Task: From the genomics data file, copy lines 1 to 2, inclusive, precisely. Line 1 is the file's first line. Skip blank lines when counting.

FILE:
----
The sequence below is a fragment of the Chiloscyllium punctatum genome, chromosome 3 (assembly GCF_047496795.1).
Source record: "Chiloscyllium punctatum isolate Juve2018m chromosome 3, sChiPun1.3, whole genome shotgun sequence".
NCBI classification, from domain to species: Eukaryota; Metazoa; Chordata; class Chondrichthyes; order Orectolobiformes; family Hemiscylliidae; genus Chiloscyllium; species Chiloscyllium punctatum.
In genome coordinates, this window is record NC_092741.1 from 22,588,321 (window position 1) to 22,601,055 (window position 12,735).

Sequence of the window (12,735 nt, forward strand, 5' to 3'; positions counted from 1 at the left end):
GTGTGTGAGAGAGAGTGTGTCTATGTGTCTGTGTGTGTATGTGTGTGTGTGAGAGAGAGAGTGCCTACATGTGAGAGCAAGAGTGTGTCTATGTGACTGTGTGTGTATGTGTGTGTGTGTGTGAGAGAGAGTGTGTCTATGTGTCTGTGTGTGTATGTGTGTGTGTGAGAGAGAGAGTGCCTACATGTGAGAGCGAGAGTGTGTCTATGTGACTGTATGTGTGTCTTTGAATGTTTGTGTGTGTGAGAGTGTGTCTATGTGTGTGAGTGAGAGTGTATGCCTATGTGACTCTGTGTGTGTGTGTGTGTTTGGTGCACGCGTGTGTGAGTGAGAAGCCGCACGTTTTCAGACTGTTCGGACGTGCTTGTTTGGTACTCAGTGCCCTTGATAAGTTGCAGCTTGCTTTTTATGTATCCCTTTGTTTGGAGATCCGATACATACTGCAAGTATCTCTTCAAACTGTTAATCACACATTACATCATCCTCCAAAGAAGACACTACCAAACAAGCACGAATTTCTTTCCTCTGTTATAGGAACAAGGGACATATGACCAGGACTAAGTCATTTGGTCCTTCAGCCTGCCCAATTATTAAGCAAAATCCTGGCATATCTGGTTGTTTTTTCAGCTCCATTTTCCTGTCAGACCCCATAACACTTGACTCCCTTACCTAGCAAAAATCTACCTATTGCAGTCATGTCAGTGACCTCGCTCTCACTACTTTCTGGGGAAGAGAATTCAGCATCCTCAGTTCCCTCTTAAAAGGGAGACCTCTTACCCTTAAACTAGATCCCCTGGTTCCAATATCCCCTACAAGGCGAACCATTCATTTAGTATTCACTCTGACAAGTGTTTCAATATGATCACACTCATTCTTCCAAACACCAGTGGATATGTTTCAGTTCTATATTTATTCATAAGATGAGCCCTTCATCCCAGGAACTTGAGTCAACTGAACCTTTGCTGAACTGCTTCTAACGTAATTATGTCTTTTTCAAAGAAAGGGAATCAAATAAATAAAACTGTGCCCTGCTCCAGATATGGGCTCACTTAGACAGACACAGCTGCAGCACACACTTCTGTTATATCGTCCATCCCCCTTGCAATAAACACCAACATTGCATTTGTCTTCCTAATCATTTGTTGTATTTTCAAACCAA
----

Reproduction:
The sequence below is a fragment of the Chiloscyllium punctatum genome, chromosome 3 (assembly GCF_047496795.1).
Source record: "Chiloscyllium punctatum isolate Juve2018m chromosome 3, sChiPun1.3, whole genome shotgun sequence".